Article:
The coconut palm is monoecious it has male and female flowers on the same inflorescence, called a spadix, that develops within a woody sheath or spathe. The tree is composed of a crown of fronds borne on a single unbranched stem with aerial growth from a single growing point. A 40‐year old palm typically attains a height of 20–22 m (66–72 ft.). About the age of 1 year, leaves remain entirely. A leaf remains on the palm for about 3 years and thereafter, shed leaving a permanent scar on the trunk. The age of an adult palm is correlated with the number of leaf scars. The number of scars on the stem, divided by 13, gives the approximate age of the palm in years.
The coconut inflorescence is enclosed in a double sheath or spathe, the whole structure known as a ‘spadix’ which is borne singly in the axil of each leaf. The palm is monoecious, its inflorescence carries both male and female flowers. The male flowers are more numerous than female flowers. The former are borne on the top portion of spikelets which are attached to a main axis or peduncle. The female flowers are situated at the base of the spikelets.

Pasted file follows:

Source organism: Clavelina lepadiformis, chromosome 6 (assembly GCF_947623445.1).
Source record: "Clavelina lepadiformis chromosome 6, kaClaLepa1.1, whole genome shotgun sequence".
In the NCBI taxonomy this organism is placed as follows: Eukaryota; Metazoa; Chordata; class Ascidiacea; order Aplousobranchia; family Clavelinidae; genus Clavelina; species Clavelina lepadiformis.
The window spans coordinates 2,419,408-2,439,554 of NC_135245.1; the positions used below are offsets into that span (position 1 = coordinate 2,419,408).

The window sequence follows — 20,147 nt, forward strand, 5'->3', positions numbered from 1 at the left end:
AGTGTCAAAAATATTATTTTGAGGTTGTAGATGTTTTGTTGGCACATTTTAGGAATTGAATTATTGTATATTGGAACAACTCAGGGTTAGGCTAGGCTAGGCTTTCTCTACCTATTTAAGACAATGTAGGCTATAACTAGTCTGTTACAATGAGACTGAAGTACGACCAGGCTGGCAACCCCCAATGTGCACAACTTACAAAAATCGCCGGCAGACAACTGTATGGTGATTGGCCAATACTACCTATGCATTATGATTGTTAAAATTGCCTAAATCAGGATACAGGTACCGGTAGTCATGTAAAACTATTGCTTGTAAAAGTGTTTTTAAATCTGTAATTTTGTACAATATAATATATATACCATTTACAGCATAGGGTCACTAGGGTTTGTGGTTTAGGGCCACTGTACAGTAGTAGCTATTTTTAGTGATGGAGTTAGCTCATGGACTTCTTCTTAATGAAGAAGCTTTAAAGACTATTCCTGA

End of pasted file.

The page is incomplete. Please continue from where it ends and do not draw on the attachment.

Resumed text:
Coconut Farming in Kenya – Ecological requirements
Coconut palms have the best competitive advantage on sandy shorelines. Their ability to grow in infertile and saline soils, tolerate short inundations of the roots in saltwater, and thrive in a wide range of pH environments gives coconut palms this advantage. Coconut palms are naturally found on course sandy soils, but their ideal growth medium is well‐drained fertile loam or clay soils. The ideal PH range is 5.5‐7 although the palm can tolerate pH ranges from 4.5‐8. The tree cannot tolerate waterlogging within its root zone.
The palms require a mean annual temperature of between 21‐30 of coldest months 4‐12 °C and coldest tolerated temperature of 0 Freezing will kill seedlings and young palms and prolonged exposure will kill older palms